Historically, women s diaries have been consigned-literally or figuratively-to the dustbin of history, and many critical readings of women s diaries remain alert to the consequences of recuperating women s texts that might otherwise remain neglected. Evidence from around the world, including literary diaries written in tenth-century Japan, 4 shows that since the Middle Ages, women kept records of their lives. Diaries, letters, journal letters, scrapbooks, and florilegium name a few of the manuscript formats. Not all of these manuscript forms were saved for posterity, and clearly the surviving examples of manuscript diaries deposited in public and private archives are fewer than the total produced. Fewer still escaped external or internal censorship. An illustrative example of censorship is the journal of Elizabeth Egerton. Written in seventeenth-century England, it might have remained wholly unknown except for the fact that it was transcribed after her death into a manuscript titled True Coppies of Certaine Loose Papers left by the Right Honorable ELIZABETH Countesse of BRIDGEWATE R [,] Collected and Transcribed together here since Death Anno Domini 1663. 5 Her husband s signature on the papers suggests that he oversaw the transcription, and readers have no way to know what was revised, edited, or thrown away. An eighteenth-century descendant observed that the limited circulation of the papers within the family demonstrated a very uncommon piety and celebrated the fact that Egerton s manuscript would never be unlocked to the profane eye of the public at large. 6 Her diaries, like many others, were likely edited, excised, and censored before finding their way into the archive. The fact that Egerton s diary was saved, when so many are lost, and then the further alterations to the manuscript itself highlight the practical difficulties of making definitive and comprehensive statements about a body of writing called women s diaries. When we talk about women s diaries, do we mean the manuscript diary? A fair copy? An edited version? These factors complicate critical responses to the text.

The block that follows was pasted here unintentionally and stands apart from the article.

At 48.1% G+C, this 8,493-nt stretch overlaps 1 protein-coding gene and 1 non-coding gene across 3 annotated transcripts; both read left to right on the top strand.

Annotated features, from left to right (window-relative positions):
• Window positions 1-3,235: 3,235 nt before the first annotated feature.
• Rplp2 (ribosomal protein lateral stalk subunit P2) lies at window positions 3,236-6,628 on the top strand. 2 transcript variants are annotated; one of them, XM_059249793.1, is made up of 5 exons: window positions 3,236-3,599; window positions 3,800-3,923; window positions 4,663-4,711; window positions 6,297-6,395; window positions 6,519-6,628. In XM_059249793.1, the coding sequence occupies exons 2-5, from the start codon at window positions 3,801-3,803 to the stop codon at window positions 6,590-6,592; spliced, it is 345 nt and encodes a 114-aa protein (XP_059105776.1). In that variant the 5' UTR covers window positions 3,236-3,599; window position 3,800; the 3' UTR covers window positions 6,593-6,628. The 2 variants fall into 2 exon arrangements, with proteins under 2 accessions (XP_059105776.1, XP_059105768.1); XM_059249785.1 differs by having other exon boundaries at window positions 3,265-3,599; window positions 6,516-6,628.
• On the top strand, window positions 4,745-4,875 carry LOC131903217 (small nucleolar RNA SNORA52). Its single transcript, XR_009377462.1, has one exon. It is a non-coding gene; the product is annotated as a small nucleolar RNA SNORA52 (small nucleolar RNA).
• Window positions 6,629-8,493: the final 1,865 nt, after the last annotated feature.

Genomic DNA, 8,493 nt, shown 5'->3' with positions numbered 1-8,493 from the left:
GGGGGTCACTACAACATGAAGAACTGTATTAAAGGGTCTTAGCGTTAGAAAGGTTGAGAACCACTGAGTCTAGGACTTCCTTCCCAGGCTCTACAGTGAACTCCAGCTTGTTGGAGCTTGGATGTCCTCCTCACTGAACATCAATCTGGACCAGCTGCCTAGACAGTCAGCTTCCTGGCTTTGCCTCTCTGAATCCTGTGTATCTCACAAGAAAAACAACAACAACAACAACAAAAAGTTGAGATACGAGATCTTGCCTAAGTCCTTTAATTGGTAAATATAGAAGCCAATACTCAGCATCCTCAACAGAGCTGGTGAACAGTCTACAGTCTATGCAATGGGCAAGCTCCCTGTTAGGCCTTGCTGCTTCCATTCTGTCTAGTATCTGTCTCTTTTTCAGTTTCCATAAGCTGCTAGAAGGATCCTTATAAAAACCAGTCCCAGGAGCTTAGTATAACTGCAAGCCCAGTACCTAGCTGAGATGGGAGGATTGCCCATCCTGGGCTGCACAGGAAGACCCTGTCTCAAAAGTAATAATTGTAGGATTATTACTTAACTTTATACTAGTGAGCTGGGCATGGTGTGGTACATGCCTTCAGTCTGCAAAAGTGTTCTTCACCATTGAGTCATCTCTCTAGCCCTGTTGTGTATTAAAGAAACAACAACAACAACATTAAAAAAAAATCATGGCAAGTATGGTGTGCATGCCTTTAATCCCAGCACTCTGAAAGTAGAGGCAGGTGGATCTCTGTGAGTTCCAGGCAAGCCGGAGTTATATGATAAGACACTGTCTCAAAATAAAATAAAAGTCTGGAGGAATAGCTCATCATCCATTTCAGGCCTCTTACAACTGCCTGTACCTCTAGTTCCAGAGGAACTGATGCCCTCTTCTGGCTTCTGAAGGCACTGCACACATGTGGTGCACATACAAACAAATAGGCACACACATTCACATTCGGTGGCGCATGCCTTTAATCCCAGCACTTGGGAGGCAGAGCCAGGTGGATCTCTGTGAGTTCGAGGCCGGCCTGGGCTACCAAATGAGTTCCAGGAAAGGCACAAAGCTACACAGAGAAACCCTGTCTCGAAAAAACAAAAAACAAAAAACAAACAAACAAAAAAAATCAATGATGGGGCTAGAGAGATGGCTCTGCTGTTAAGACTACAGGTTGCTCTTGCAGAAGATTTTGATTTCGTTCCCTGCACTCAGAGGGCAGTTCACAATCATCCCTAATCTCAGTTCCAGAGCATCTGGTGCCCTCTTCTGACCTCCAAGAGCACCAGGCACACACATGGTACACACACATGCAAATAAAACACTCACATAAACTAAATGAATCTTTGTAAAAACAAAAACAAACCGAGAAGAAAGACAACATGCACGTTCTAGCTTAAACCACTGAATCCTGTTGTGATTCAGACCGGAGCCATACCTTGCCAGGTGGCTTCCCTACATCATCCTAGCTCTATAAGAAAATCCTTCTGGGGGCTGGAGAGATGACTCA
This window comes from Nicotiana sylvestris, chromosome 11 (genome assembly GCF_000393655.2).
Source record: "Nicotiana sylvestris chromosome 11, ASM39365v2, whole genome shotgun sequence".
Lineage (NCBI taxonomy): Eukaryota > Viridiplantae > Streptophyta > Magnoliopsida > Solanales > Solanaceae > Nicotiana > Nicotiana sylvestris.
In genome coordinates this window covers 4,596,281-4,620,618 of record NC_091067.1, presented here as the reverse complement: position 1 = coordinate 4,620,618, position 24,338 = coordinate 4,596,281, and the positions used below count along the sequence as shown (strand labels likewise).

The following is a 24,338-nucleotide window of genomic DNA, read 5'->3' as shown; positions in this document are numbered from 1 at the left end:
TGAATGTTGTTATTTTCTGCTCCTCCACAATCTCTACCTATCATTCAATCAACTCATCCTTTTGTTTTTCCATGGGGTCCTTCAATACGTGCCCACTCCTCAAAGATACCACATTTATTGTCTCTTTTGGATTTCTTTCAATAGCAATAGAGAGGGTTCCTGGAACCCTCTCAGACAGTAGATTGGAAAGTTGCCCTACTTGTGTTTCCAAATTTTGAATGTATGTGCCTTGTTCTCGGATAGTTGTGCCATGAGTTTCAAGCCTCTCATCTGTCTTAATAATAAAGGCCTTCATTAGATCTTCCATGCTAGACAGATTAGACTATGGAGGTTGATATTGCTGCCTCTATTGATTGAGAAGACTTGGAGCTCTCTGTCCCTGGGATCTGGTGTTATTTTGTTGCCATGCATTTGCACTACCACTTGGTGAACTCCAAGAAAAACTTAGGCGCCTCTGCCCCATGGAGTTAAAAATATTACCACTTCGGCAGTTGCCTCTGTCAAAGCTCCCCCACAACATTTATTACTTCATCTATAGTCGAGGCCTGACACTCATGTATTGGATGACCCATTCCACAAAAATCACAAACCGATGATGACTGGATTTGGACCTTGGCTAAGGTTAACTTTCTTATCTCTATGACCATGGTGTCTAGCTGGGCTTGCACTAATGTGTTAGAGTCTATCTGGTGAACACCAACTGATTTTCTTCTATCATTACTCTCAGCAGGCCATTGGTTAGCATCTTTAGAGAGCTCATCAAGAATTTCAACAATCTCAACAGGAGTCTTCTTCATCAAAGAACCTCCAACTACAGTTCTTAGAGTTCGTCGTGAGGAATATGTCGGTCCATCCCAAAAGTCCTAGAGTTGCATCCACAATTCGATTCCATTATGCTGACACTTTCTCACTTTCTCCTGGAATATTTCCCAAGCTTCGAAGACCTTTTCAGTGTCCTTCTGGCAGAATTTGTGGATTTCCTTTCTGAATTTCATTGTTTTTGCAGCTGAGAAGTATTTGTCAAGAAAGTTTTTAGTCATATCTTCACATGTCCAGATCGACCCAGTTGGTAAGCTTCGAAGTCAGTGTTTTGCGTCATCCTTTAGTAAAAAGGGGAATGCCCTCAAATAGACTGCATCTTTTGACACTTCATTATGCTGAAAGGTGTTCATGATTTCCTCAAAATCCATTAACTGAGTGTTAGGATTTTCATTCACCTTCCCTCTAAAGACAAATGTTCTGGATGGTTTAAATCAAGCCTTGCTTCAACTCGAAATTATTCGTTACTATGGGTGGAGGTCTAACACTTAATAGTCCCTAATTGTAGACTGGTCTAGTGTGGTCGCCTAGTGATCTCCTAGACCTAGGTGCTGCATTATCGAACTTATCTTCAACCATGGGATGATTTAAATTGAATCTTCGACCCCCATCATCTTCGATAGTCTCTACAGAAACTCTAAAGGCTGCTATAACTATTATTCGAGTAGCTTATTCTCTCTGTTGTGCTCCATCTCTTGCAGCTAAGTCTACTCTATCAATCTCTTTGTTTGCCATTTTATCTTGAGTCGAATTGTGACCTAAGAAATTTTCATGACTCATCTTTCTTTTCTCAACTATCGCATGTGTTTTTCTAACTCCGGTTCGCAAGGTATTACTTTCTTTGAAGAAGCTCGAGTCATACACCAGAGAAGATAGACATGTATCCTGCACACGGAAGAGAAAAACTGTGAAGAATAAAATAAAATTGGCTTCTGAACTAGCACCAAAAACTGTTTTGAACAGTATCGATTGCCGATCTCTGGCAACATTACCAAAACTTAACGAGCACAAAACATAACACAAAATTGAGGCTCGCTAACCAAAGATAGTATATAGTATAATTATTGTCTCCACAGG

What Gets Saved?